Ten minutes from now, you could know your investment mix. And if your goal is to choose investment options that you can be comfortable with, this is an important step. The attached Investor Profile Questionnaire will help you determine what type of investor you are.
Reaching your retirement goals takes the right mix.
No matter how far away you are from retirement, it makes good financial sense to set a strategy for reaching your retirement goals.
Your Investment Options
Your workplace savings plan offers a variety of investment options. How do you choose what is best for you? The first step to answering this question is to determine the proper investment mix – that is, how you invest your savings across the three basic investment types: stocks, bonds, and short-term investments. Neither diversification nor asset allocation ensures a profit or guarantees against a loss.
Also called equities, stocks give you a greater potential for growth. But they also come with a higher investment risk. Generally, the more years until retirement – and the longer you have to ride out short-term changes in the market – the bigger the role stocks could play in your investment mix. Stock markets, especially foreign markets, are volatile and can decline significantly in response to adverse issuer, political, regulatory, market, or economic developments.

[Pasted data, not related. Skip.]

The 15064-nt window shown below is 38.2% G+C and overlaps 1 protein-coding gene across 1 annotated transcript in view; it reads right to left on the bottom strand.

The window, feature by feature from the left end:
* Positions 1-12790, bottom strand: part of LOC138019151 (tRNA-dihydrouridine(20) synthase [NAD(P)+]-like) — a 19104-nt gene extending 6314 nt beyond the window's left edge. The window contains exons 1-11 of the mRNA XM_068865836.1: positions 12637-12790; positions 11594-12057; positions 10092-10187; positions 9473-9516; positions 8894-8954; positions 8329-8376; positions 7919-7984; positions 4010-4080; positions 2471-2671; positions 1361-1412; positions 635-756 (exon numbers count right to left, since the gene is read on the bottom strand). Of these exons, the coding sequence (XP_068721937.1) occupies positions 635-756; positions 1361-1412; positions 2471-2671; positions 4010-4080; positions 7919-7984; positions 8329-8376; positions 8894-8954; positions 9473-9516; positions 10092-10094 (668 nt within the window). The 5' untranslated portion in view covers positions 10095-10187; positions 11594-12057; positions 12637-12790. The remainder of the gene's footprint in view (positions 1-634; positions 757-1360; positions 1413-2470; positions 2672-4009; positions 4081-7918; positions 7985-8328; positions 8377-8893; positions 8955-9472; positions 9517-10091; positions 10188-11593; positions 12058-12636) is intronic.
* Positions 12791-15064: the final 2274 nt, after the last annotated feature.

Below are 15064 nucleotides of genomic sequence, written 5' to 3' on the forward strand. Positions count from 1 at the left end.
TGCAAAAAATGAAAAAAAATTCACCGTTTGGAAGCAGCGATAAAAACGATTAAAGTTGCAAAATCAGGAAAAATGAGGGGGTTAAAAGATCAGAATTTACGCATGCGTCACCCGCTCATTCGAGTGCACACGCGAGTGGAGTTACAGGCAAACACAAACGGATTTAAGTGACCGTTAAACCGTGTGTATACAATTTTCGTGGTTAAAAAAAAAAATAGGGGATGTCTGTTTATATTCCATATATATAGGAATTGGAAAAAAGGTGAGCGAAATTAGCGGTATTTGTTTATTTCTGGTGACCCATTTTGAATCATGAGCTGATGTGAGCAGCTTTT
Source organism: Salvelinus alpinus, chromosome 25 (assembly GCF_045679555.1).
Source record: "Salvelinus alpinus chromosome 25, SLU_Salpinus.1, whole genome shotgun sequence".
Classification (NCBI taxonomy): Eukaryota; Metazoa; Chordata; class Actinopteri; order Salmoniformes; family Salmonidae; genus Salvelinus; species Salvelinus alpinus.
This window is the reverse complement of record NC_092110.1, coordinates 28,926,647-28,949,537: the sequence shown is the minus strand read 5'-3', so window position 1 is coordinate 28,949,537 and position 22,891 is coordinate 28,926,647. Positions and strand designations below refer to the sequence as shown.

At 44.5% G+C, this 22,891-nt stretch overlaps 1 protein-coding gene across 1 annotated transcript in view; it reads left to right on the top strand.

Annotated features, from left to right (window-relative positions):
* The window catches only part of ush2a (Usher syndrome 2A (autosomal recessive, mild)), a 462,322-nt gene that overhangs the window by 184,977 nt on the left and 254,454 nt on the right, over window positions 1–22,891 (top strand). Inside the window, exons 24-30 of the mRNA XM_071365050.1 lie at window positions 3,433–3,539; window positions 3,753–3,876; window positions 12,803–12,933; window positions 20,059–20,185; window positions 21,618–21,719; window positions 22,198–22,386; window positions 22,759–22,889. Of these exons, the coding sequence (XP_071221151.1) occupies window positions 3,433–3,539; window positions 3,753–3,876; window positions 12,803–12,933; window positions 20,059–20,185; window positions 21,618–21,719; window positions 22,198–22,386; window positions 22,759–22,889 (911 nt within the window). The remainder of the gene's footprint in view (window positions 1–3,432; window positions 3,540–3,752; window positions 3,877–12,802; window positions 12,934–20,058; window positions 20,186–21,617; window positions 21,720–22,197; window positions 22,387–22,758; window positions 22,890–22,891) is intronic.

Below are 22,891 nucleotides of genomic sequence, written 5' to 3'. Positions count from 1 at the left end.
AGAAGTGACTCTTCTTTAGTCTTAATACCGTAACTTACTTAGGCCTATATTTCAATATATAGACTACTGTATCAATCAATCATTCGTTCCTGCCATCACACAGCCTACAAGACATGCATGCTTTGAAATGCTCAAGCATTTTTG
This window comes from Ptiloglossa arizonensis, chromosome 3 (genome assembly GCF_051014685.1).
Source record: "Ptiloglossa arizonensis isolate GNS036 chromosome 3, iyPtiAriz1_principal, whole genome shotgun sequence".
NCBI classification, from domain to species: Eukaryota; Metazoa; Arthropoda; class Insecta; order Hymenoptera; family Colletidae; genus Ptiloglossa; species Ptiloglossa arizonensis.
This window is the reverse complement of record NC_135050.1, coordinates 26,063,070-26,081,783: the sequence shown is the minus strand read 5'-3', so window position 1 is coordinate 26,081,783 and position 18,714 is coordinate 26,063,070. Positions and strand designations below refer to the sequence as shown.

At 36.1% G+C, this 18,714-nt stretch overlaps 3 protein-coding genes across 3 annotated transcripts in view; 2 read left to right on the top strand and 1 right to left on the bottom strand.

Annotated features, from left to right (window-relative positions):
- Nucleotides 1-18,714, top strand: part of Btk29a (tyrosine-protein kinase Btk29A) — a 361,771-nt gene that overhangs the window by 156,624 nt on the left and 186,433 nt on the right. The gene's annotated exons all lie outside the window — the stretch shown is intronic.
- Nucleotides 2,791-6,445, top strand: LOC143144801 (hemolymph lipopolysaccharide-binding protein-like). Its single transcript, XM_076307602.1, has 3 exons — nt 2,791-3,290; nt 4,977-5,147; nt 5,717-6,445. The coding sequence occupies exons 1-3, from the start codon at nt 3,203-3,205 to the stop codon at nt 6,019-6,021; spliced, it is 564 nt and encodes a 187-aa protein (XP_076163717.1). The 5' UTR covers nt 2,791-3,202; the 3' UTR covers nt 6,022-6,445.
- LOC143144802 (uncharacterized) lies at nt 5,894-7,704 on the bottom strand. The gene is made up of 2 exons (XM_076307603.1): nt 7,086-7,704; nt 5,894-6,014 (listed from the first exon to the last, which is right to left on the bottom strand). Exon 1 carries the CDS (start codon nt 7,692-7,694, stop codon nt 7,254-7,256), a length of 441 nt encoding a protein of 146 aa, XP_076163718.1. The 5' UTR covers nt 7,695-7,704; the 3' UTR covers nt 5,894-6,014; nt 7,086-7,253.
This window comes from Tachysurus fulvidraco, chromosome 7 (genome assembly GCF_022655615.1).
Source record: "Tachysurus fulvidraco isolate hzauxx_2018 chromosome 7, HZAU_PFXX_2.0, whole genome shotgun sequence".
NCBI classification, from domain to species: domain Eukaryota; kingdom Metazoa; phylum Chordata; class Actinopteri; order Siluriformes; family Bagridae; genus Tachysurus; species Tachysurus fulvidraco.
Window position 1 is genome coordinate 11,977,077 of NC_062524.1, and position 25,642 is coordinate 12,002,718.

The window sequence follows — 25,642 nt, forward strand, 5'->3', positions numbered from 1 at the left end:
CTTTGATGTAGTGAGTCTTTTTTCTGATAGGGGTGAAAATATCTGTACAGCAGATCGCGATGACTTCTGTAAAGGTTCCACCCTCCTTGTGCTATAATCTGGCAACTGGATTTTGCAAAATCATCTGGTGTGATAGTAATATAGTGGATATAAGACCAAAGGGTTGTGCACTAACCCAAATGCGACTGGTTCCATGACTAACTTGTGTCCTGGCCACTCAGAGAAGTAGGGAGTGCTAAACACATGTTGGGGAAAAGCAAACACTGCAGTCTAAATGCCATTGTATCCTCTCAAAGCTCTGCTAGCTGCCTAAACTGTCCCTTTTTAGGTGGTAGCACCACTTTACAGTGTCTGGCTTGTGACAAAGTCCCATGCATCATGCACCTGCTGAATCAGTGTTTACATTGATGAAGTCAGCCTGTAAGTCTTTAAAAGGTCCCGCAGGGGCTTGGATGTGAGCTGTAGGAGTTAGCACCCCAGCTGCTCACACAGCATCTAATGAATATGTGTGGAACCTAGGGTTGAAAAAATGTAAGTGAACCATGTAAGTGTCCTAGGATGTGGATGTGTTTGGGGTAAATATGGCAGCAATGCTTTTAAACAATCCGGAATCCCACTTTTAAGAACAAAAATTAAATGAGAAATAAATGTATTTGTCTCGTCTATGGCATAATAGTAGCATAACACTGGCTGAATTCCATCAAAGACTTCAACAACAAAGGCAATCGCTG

Also known as fixed-income investments, bonds are generally less risky than stocks, so they can help offset some of the investment risk stocks can create. The potential risk and return on bonds is moderate – generally lower than stocks, but higher than short-term investments. In general, bond prices rise when interest rates fall, and vice versa. This effect is usually more pronounced for longer-term securities. Fixed-income securities also carry inflation risk and credit and default risks for both issuers and counterparties.
Also referred to as money market or cash investments, short-term investments are considered the least risky of the three basic investment types. But they also tend to produce the lowest returns over the long run. Short-term investments often become more important as you get closer to and into retirement.1